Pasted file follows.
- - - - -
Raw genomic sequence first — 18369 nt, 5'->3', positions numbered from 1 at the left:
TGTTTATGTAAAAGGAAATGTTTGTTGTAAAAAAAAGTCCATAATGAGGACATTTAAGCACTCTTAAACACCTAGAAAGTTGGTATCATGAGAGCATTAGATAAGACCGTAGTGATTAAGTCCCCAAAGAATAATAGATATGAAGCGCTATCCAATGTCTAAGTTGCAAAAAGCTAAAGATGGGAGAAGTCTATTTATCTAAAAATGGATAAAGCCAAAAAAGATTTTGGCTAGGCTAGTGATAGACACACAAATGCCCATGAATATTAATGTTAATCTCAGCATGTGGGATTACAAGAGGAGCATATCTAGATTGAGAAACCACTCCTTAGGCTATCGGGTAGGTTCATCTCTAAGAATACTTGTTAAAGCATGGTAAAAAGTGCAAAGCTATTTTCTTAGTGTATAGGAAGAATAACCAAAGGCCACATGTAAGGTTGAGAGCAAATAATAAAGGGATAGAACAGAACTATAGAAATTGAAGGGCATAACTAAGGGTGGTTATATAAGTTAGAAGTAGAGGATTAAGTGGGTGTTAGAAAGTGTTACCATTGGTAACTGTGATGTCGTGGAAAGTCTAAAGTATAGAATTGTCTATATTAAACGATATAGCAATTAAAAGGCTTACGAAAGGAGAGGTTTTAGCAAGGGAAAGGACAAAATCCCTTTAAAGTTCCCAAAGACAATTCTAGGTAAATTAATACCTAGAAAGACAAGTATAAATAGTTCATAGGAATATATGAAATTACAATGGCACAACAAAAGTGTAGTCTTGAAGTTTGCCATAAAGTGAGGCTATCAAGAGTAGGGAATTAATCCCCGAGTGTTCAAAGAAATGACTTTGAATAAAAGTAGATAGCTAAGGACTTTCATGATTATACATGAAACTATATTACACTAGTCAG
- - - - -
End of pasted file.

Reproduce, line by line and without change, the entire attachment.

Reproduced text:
Raw genomic sequence first — 18369 nt, 5'->3', positions numbered from 1 at the left:
TGTTTATGTAAAAGGAAATGTTTGTTGTAAAAAAAAGTCCATAATGAGGACATTTAAGCACTCTTAAACACCTAGAAAGTTGGTATCATGAGAGCATTAGATAAGACCGTAGTGATTAAGTCCCCAAAGAATAATAGATATGAAGCGCTATCCAATGTCTAAGTTGCAAAAAGCTAAAGATGGGAGAAGTCTATTTATCTAAAAATGGATAAAGCCAAAAAAGATTTTGGCTAGGCTAGTGATAGACACACAAATGCCCATGAATATTAATGTTAATCTCAGCATGTGGGATTACAAGAGGAGCATATCTAGATTGAGAAACCACTCCTTAGGCTATCGGGTAGGTTCATCTCTAAGAATACTTGTTAAAGCATGGTAAAAAGTGCAAAGCTATTTTCTTAGTGTATAGGAAGAATAACCAAAGGCCACATGTAAGGTTGAGAGCAAATAATAAAGGGATAGAACAGAACTATAGAAATTGAAGGGCATAACTAAGGGTGGTTATATAAGTTAGAAGTAGAGGATTAAGTGGGTGTTAGAAAGTGTTACCATTGGTAACTGTGATGTCGTGGAAAGTCTAAAGTATAGAATTGTCTATATTAAACGATATAGCAATTAAAAGGCTTACGAAAGGAGAGGTTTTAGCAAGGGAAAGGACAAAATCCCTTTAAAGTTCCCAAAGACAATTCTAGGTAAATTAATACCTAGAAAGACAAGTATAAATAGTTCATAGGAATATATGAAATTACAATGGCACAACAAAAGTGTAGTCTTGAAGTTTGCCATAAAGTGAGGCTATCAAGAGTAGGGAATTAATCCCCGAGTGTTCAAAGAAATGACTTTGAATAAAAGTAGATAGCTAAGGACTTTCATGATTATACATGAAACTATATTACACTAGTCAG